how to help stave off a sense of entitlement

Today we cooked our first rhubarb of the season. I harvested stalks from our two plants and then supplied my older son with a butter knife and chopping board. After a brief demonstration, he cut up nearly all of the stalks. He’s at the age where he’s pleased to be able to help. Because we live in the city, our boys won’t have as many chores as I did growing up on a farm, but I make it a point to assign age-appropriate household tasks so they learn from a young age how to handle responsibility. It also helps them to feel like important members of the family.

One theory is that if a child is old enough to walk, he or she is old enough to start taking responsibility. Both of my boys help around the house, but it may take a few more years to get to the point of a regular chore schedule, I think. At what age do you think children should have regular chores?

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A little bit more about rhubarb:

Rhubarb and spring are closely associated in my mind. When I was growing up, we had prolific rhubarb plants and cooked our fill of the stalks each year. Also known as pie plant, rhubarb is a cool season perennial vegetable with a unique tangy taste. It is said to originate from the Far East. It grows in Mongolia, I’ve seen, where it is used primarily for medicinal purposes. It has been grown for culinary use in the U.S., Canada and Britain since the 1800s, according to Ohio State University.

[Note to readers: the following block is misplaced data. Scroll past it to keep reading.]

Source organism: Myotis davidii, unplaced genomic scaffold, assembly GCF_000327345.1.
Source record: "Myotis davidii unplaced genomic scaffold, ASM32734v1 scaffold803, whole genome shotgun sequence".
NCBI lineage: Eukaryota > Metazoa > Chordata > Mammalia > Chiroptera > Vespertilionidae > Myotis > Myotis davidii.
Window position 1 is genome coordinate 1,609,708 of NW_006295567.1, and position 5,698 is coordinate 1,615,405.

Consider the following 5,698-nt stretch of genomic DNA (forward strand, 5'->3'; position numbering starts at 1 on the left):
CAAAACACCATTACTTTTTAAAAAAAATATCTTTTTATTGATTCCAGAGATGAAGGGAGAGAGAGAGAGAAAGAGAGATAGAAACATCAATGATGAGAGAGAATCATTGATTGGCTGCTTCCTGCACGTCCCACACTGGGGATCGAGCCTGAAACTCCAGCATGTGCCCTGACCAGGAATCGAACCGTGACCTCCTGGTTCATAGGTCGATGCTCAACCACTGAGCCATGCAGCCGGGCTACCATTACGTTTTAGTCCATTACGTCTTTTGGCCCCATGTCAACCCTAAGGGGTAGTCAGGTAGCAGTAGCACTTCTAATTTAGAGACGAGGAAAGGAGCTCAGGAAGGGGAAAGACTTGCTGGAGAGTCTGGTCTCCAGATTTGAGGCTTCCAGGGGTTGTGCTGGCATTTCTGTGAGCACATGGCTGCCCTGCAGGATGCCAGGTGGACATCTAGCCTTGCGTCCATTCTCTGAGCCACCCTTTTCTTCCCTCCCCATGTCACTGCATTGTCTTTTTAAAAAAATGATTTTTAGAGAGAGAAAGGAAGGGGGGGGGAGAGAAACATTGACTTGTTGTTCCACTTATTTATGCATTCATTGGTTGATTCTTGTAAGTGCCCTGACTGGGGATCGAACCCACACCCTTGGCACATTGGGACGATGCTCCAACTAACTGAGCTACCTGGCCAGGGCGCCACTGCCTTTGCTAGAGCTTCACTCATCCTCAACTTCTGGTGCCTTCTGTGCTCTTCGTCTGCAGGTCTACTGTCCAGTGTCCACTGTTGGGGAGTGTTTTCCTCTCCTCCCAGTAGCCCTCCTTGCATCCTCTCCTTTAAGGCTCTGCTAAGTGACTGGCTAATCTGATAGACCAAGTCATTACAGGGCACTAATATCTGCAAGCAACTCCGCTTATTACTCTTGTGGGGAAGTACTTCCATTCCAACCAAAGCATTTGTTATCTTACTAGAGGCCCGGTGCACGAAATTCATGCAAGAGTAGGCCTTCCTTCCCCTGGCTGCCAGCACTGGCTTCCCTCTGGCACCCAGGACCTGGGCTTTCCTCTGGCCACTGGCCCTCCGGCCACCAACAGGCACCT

Related posts:

Rhubarb; Rhubarb Pie

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2 thoughts on “how to help stave off a sense of entitlement

  1. Looking back at it now I wonder how well we did such chores. I guess as parents we have to give up on having it done “just so,” coach kids along the way, and let them develop their skill set. The end goal is worth the extra effort along the way, huh?

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